An accompanying editorial, also freely available in full text, is an important and educational read for those unfamiliar with the health care provisions of American Recovery and Reinvestment Act of 2009 (ARRA), the recently passed stimulus bill. The editorial focuses on the information technology piece of the bill, known as the Health Information Technology for Economic and Clinical Health (HITECH) act. It provides strong financial incentives to doctors and hospitals in the form of subsidies for timely adopters and penalties for non-adopters. One of the more concerning provisions is that providers must have “certified” EMRs and that the use of said systems must be “meaningful.” While these terms await better definition most would agree that one requirement will be interoperability by which EMRs of different facilities are somehow connected. How is that supposed to work? In my locale I can think of six large facilities with EMRs, all from different vendors, none of which talk to one another. What type of infrastructure will need to be put in place to accommodate interconnectivity of these systems? What types of upgrades will be needed? Will some systems have to be dismantled and replaced with “certifiable” systems? The editorial addresses this issue:
Second, much will depend on the federal government's skill in defining two critical terms: "certified EHR" and "meaningful use." ONCHIT currently contracts with a private organization, the Certification Commission for Health Information Technology, to certify EHRs as having the basic capabilities the federal government believes they need. But many certified EHRs are neither user-friendly nor designed to meet HITECH's ambitious goal of improving quality and efficiency in the health care system. Tightening the certification process is a critical early challenge for ONCHIT. Similarly, if EHRs are to catalyze quality improvement and cost control, physicians and hospitals will have to use them effectively. That means taking advantage of embedded clinical decision supports that help physicians take better care of their patients. By tying Medicare and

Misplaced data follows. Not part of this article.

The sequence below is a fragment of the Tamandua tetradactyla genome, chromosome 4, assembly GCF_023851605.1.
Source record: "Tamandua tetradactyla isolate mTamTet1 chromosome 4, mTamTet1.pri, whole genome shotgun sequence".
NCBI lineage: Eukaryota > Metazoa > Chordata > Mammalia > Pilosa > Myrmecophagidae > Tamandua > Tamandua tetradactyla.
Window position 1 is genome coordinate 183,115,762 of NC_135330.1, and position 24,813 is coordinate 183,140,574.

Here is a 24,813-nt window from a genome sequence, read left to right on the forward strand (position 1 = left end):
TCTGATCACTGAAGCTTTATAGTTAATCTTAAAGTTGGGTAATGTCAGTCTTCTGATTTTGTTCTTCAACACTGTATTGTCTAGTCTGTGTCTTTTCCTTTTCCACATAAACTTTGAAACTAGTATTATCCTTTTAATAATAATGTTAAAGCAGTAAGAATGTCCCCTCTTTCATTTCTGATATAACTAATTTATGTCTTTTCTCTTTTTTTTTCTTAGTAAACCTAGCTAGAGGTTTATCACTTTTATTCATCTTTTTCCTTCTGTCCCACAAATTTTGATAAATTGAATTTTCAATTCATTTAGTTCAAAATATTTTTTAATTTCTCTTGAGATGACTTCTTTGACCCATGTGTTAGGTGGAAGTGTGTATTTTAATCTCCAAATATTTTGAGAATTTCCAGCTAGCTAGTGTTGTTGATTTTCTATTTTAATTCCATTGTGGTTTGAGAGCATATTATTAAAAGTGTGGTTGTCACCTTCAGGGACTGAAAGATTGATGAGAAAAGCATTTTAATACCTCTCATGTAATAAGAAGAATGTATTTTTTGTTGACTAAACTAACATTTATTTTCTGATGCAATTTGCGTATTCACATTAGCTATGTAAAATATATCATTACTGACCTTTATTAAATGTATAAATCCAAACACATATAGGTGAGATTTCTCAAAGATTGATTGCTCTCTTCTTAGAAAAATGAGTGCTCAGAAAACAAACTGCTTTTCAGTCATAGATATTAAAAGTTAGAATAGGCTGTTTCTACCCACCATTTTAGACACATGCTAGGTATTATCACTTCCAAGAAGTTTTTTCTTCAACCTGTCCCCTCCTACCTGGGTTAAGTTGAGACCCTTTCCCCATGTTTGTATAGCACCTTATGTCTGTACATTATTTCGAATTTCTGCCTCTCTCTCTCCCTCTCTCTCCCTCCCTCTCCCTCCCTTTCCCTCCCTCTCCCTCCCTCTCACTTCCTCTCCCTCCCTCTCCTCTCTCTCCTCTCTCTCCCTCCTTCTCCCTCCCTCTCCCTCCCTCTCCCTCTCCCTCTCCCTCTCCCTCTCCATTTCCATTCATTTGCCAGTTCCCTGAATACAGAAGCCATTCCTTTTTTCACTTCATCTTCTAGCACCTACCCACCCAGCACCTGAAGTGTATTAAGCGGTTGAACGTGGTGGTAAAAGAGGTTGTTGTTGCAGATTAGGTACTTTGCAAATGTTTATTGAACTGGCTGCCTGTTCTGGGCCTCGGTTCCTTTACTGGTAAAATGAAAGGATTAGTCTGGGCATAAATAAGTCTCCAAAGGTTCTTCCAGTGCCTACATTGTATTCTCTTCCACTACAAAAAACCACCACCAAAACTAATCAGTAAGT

Medicaid financial incentives to "meaningful use," Congress has given the administration an important tool for motivating providers to take full advantage of EHRs, but if the requirements are set too high, many physicians and hospitals may rebel — petitioning Congress to change the law or just resigning themselves to forgoing incentives and accepting penalties.
I suspect these concerns will delay adoption of EMRs by some health systems, pending clarification of system requirements for certification.
The editorial ends with:
The nation's economic woes have given birth to an unprecedented federal effort to modernize the information systems of a troubled health care system. It is now up to the government and the nation's health care professionals and facilities to turn this opportunity into real improvements in the health and health care of Americans.
That’s optimistic. It may be decades before the EMR improves our nation’s health. It’ll be one thing to develop a really good system nation wide. An even greater challenge will averting and fixing the adverse consequences of the new culture that will surround adoption of electronic health records.